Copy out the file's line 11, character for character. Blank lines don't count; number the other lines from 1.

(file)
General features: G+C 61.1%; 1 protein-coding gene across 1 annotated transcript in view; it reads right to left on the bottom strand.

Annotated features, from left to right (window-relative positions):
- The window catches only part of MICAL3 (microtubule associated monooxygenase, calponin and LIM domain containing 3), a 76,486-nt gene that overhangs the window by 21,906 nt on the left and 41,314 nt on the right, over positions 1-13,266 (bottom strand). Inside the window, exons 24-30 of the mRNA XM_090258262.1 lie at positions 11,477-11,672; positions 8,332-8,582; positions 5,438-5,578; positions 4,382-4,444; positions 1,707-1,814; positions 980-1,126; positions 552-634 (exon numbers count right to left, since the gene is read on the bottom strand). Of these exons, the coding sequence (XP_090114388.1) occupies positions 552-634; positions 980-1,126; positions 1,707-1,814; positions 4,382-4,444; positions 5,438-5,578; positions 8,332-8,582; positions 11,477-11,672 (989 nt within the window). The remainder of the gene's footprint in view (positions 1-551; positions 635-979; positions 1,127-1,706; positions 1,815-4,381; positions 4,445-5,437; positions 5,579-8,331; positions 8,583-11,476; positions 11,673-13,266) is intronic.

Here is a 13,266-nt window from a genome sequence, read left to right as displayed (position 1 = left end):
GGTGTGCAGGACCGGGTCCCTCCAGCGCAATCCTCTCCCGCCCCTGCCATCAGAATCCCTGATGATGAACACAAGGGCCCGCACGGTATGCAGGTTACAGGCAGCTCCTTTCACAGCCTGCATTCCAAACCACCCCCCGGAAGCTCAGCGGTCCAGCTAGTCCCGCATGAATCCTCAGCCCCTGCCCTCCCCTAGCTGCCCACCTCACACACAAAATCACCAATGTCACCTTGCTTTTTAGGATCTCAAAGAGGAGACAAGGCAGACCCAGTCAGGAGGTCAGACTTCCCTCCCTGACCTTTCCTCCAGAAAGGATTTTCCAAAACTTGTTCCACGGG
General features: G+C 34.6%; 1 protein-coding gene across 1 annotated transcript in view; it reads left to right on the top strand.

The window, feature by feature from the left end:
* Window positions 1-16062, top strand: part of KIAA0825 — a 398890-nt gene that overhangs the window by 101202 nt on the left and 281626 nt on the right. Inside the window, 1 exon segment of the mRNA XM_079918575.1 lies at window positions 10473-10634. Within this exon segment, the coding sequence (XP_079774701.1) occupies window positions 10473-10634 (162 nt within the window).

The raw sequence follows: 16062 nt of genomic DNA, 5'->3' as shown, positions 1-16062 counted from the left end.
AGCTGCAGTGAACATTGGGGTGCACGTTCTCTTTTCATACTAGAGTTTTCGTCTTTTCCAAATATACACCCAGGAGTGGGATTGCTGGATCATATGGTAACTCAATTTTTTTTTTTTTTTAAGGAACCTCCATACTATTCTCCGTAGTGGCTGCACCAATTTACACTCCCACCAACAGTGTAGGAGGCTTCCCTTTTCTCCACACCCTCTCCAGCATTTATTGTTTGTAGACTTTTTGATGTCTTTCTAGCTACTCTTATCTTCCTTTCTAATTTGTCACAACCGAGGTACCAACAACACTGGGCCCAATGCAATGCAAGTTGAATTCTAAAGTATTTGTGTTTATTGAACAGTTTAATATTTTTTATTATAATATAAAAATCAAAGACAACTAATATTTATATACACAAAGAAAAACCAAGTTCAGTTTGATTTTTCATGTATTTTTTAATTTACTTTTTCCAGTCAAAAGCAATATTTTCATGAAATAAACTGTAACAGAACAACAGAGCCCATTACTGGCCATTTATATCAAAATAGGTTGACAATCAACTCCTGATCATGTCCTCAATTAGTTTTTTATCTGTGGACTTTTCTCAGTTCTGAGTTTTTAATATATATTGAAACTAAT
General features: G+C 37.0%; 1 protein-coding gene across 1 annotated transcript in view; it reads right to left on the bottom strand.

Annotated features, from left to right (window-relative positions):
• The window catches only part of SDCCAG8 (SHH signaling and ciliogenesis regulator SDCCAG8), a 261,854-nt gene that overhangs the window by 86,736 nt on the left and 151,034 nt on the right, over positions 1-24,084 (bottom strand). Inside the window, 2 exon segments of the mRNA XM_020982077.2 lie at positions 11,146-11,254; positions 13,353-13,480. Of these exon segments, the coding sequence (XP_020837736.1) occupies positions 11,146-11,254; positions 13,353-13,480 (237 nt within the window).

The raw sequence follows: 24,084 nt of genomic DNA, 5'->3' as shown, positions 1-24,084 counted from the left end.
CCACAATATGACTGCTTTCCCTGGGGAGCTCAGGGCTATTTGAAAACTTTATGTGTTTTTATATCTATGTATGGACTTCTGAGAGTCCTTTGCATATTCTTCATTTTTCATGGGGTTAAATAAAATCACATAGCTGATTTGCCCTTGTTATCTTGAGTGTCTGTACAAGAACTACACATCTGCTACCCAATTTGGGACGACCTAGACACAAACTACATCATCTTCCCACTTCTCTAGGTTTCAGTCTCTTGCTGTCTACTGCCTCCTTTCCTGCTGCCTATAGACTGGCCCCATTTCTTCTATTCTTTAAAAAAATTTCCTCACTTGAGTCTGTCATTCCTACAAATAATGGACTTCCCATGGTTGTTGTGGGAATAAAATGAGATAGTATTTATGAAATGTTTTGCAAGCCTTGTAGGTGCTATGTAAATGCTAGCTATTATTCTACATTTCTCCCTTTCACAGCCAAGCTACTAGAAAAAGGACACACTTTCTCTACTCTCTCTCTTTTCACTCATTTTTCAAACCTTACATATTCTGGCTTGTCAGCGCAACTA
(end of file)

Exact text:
General features: G+C 37.0%; 1 protein-coding gene across 1 annotated transcript in view; it reads right to left on the bottom strand.